Meta starts refunding advertisers for overspending glitch

Meta is starting to issue refunds to advertisers impacted by a glitch last month that resulted in overspending and higher than usual CPAs.

Why we care. Meta needs to make this right for all of its advertisers of all sizes. It’s good that the refunds are starting, but it’s been over a month and this still is not resolved.

May 12. Some advertisers got their refunds starting on May 12. However, many smaller advertisers are complaining that the process has been much slower for them, Bloomberg reported:

“Some advertisers did receive refunds from Meta beginning on May 12, although the amounts have been doled out inconsistently and it’s not clear why some businesses received more money back than others. In the past, advertisers that spent a lot on Facebook or had personal connections at the company had better luck getting refunded, according to several agency representatives.”

The glitch. On April 23, Meta spent advertisers’ the daily budgets in a matter of hours. CPAs also tripled. You can read more about it in our story: A catastrophic Meta bug caused overspending, higher-than-average CPAs.

The damage. As one example, the $13,000 budget for one ecommerce advertiser was spent in three hours – with no results, Bloomberg reported. Another business said it “had its worst return on Sunday advertising spending on record, ultimately posting 85% lower sales than the previous Sunday and 76% lower than two weeks prior.”

Making things worse. “Refunds for ad glitches are typically cents on the dollar, and Meta doesn’t tell advertisers how it calculates the payout,” as Bloomberg noted.

What Meta said. In a statement, Meta said:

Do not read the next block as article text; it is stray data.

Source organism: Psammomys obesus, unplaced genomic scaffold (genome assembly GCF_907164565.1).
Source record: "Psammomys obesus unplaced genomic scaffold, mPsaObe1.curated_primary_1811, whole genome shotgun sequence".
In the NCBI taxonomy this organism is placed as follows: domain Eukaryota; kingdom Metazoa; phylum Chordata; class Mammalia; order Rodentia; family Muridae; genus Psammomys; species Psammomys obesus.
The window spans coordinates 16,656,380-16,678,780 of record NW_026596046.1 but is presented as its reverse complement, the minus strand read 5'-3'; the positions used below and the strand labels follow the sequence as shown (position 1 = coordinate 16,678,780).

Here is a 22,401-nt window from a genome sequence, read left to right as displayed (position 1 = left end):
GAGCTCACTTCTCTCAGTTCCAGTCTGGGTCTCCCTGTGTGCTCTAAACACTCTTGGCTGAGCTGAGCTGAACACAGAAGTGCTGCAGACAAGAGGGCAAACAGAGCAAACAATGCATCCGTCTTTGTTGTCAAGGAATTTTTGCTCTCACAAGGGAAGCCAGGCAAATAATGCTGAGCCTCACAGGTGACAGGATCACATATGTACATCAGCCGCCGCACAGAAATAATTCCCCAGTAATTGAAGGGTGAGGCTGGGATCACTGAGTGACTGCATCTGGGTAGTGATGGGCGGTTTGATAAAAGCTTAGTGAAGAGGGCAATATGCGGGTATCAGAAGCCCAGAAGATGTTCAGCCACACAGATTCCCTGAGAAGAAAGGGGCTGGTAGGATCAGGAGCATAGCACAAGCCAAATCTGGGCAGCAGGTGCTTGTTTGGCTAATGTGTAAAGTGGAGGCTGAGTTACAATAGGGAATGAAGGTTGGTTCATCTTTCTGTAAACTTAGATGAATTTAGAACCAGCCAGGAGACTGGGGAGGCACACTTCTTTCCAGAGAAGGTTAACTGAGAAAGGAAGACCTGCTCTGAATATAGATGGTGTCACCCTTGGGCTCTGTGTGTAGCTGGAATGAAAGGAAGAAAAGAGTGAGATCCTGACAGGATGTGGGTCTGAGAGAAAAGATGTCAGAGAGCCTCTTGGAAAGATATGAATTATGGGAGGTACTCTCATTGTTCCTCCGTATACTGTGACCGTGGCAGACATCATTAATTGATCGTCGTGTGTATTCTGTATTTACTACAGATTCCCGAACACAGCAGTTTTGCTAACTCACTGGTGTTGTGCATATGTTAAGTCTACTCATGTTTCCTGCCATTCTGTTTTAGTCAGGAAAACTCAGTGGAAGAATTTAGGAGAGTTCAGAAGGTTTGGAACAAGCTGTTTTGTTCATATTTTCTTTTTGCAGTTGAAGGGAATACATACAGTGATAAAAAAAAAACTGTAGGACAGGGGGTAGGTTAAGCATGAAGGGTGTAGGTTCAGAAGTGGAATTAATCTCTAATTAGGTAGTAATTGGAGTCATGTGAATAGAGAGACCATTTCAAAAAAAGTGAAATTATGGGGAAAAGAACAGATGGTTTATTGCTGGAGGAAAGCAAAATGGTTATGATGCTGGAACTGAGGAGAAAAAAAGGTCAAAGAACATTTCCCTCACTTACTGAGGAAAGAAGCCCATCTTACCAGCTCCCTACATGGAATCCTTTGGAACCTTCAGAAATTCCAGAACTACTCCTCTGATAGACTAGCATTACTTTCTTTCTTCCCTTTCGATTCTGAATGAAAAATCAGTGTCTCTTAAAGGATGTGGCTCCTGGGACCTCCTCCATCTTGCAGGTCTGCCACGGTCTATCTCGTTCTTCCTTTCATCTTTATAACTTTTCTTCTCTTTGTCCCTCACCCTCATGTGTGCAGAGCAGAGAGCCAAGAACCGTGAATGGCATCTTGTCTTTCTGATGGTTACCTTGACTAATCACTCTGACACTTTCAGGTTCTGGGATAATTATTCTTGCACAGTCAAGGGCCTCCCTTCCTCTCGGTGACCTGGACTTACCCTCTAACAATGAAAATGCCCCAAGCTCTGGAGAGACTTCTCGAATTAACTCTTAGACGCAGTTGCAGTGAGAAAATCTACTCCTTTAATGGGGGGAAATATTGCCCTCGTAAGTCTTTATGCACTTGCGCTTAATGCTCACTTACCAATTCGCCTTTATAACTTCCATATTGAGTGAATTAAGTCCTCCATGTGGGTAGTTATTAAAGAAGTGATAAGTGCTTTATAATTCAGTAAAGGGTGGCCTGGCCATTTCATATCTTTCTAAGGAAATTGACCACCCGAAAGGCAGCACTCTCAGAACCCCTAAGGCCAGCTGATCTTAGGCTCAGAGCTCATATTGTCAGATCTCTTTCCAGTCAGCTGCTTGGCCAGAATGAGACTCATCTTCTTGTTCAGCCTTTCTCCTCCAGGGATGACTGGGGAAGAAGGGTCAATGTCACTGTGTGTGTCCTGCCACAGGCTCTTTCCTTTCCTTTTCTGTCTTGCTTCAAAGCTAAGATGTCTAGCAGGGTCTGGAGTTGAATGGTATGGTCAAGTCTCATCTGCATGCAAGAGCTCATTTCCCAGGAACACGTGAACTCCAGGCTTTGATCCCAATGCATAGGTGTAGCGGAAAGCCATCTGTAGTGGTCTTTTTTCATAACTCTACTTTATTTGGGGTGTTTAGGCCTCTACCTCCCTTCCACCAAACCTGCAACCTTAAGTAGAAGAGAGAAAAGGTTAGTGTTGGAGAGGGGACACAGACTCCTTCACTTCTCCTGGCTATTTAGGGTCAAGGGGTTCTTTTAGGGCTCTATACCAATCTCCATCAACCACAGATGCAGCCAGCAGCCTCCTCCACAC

• “We identified and resolved a technical issue in our automated systems that caused ad delivery issues like faster campaign spending and more variable costs. We fixed this as quickly as possible and apologize for any inconvenience it may have caused.”

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About the author

Danny Goodwin

Danny Goodwin has been Managing Editor of Search Engine Land & Search Marketing Expo – SMX since 2022. He joined Search Engine Land in 2022 as Senior Editor. In addition to reporting on the latest search marketing news, he manages Search Engine Land’s SME (Subject Matter Expert) program. He also helps program U.S. SMX events.

Goodwin has been editing and writing about the latest developments and trends in search and digital marketing since 2007. He previously was Executive Editor of Search Engine Journal (from 2017 to 2022), managing editor of Momentology (from 2014-2016) and editor of Search Engine Watch (from 2007 to 2014). He has spoken at many major search conferences and virtual events, and has been sourced for his expertise by a wide range of publications and podcasts.

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